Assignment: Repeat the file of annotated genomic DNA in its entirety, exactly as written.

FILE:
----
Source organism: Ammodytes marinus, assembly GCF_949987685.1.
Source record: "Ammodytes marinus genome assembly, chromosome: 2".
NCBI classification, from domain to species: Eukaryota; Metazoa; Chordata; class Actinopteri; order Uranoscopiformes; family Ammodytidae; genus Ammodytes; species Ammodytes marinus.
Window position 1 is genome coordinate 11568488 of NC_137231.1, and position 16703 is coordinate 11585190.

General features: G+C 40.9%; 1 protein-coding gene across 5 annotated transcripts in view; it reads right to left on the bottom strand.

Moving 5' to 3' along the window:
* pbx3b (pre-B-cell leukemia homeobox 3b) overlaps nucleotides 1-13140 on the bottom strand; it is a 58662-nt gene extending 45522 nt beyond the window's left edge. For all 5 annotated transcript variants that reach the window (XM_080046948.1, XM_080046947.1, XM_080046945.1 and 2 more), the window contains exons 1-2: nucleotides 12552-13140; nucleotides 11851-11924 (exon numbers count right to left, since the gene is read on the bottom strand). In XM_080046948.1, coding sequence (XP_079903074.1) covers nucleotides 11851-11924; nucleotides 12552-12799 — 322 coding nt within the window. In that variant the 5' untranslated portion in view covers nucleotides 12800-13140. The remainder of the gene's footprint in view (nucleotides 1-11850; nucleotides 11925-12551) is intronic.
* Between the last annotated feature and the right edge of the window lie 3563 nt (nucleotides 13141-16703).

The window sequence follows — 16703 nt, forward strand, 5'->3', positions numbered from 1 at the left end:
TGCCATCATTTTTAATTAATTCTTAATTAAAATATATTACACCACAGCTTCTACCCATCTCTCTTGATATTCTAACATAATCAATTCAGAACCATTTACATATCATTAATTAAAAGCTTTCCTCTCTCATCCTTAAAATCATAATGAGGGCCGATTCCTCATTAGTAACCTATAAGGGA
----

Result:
Source organism: Ammodytes marinus, assembly GCF_949987685.1.
Source record: "Ammodytes marinus genome assembly, chromosome: 2".
NCBI classification, from domain to species: Eukaryota; Metazoa; Chordata; class Actinopteri; order Uranoscopiformes; family Ammodytidae; genus Ammodytes; species Ammodytes marinus.
Window position 1 is genome coordinate 11568488 of NC_137231.1, and position 16703 is coordinate 11585190.

General features: G+C 40.9%; 1 protein-coding gene across 5 annotated transcripts in view; it reads right to left on the bottom strand.

Moving 5' to 3' along the window:
* pbx3b (pre-B-cell leukemia homeobox 3b) overlaps nucleotides 1-13140 on the bottom strand; it is a 58662-nt gene extending 45522 nt beyond the window's left edge. For all 5 annotated transcript variants that reach the window (XM_080046948.1, XM_080046947.1, XM_080046945.1 and 2 more), the window contains exons 1-2: nucleotides 12552-13140; nucleotides 11851-11924 (exon numbers count right to left, since the gene is read on the bottom strand). In XM_080046948.1, coding sequence (XP_079903074.1) covers nucleotides 11851-11924; nucleotides 12552-12799 — 322 coding nt within the window. In that variant the 5' untranslated portion in view covers nucleotides 12800-13140. The remainder of the gene's footprint in view (nucleotides 1-11850; nucleotides 11925-12551) is intronic.
* Between the last annotated feature and the right edge of the window lie 3563 nt (nucleotides 13141-16703).

The window sequence follows — 16703 nt, forward strand, 5'->3', positions numbered from 1 at the left end:
TGCCATCATTTTTAATTAATTCTTAATTAAAATATATTACACCACAGCTTCTACCCATCTCTCTTGATATTCTAACATAATCAATTCAGAACCATTTACATATCATTAATTAAAAGCTTTCCTCTCTCATCCTTAAAATCATAATGAGGGCCGATTCCTCATTAGTAACCTATAAGGGA